Deep Shelter by Oliver Harris, a fast-paced conspiracy thriller set in contemporary London, featuring one of the most disreputable (yet engaging) cops you will ever meet.

Favorite book when you were a child:

Until about the age of 12, I only read comics--Batman, Superman, that sort of thing. But there were all these films I wanted to see as a teenager, and I discovered that though they were forbidden to people under the age of 18, no one wanted to stop me reading the book--so I started reading A Clockwork Orange by Anthony Burgess, The Godfather by Mario Puzo, The Exorcist by William Peter Blatty, etc.

Your top five authors:

Muriel Spark, Robert Louis Stevenson, Ruth Rendell, James Ellroy, Lawrence Block.

Book you've faked reading:

I can't think of one. I've never been embarrassed to say I couldn't finish a particular book or can't get into a certain author. Proust? Gave up. Don Quixote? Gave up.

Book you're an evangelist for:

The Private Memoirs and Confessions of a Justified Sinner by James Hogg. It's a difficult and ambiguous book about religion and evil, which also happens to be a really early serial killer thriller. (It was published in 1824.)

Book you've bought for the cover:

The Book of Strange New Things by Michel Faber--the contents were pretty good, too!

Book you hid from your parents:

When I was 13 or 14, a friend loaned me The Happy Hooker by Xaviera Hollander. To be read by flashlight once the house was asleep.

Book that changed your life:

A Clockwork Orange by Anthony Burgess. It was literary in style but also an exciting read. I started writing short stories that borrowed heavily from it. I was maybe 14 or 15.

Favorite line from a book:

"When I finally caught up with Abraham Trahearne, he was drinking beer with an alcoholic bulldog named Fireball Roberts in a ramshackle joint just outside of Sonoma, California." --The Last Good Kiss by James Crumley.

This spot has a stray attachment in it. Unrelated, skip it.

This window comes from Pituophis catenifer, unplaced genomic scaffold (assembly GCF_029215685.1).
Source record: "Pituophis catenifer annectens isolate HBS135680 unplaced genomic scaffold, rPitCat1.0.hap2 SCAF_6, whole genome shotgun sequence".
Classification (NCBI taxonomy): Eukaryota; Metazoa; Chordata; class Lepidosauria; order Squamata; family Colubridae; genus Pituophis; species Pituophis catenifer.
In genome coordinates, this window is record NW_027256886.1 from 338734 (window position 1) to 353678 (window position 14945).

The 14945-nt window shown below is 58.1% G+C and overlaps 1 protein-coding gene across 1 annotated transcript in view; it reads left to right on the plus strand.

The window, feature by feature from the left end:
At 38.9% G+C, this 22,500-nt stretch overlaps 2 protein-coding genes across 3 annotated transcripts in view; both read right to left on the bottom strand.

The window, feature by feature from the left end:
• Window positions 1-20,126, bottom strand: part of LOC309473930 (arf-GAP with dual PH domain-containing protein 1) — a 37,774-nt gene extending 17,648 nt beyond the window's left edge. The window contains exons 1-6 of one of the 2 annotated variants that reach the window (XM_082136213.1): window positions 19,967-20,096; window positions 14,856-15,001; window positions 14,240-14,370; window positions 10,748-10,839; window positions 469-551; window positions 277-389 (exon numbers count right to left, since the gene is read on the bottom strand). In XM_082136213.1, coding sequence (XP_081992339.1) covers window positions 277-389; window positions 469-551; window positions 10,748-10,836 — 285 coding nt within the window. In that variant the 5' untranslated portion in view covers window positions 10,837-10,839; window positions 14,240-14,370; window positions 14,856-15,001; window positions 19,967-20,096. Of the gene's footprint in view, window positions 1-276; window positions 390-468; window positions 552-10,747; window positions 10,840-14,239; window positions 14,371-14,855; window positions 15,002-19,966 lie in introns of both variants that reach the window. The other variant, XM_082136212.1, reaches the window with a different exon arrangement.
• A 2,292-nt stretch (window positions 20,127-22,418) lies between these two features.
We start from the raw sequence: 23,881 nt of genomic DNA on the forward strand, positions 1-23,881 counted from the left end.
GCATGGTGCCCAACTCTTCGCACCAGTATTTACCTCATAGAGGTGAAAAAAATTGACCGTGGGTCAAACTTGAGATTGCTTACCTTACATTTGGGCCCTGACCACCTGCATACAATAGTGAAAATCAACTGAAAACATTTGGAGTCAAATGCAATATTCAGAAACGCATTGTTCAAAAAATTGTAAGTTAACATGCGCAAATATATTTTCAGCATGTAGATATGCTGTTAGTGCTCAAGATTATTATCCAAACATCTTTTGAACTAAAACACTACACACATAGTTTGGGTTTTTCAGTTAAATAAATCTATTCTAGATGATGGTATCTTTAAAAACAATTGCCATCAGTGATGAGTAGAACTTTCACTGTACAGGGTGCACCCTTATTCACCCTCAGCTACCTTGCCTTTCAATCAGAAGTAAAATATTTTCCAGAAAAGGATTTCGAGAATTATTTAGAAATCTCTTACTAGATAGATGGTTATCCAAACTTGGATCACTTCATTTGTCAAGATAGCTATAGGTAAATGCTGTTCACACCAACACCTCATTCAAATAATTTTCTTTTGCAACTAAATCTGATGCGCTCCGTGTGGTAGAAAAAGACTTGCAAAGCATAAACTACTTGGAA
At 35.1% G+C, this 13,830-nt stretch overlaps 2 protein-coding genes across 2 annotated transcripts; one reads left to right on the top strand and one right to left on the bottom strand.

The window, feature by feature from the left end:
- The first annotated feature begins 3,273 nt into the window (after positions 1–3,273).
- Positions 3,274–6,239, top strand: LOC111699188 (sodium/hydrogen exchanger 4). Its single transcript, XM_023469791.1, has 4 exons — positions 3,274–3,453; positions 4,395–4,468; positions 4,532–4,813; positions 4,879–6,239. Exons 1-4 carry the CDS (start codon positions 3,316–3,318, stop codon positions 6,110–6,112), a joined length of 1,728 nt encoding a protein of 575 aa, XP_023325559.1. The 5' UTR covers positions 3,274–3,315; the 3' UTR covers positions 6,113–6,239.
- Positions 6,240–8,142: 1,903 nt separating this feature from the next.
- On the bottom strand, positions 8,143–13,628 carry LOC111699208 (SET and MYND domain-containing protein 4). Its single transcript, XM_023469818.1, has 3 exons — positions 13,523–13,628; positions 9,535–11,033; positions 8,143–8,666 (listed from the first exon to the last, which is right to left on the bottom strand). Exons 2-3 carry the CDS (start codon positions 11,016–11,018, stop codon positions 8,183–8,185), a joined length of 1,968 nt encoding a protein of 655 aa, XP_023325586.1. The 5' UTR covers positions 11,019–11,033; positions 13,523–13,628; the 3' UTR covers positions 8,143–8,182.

Five books you'll never part with:

Bleak House by Charles Dickens; Laidlaw by William McIlvanney; The Prime of Miss Jean Brodie by Muriel Spark; The Private Memoirs and Confessions of a Justified Sinner by James Hogg; Lanark by Alasdair Gray.

Book you most want to read again for the first time:

The Black Dahlia by James Ellroy. 

An author, alive or dead, with whom you would most like to share dinner:

Robert Louis Stevenson.

Book Review

Review: The Iceberg: A Memoir

The Iceberg: A Memoir by Marion Coutts (Black Cat/Grove Press, $16 paperback, 9780802124609, February 2, 2016)

Tom Lubbock was an art critic for the Independent and the father of an 18-month-old boy, when he was diagnosed with brain cancer in 2008. In The Iceberg, his wife, Marion Coutts, a versatile and prolific artist and writer, recalls his final years. The resulting memoir is musing, lyrical, ambling and sometimes digressive. The range of emotions she expresses is startling and real.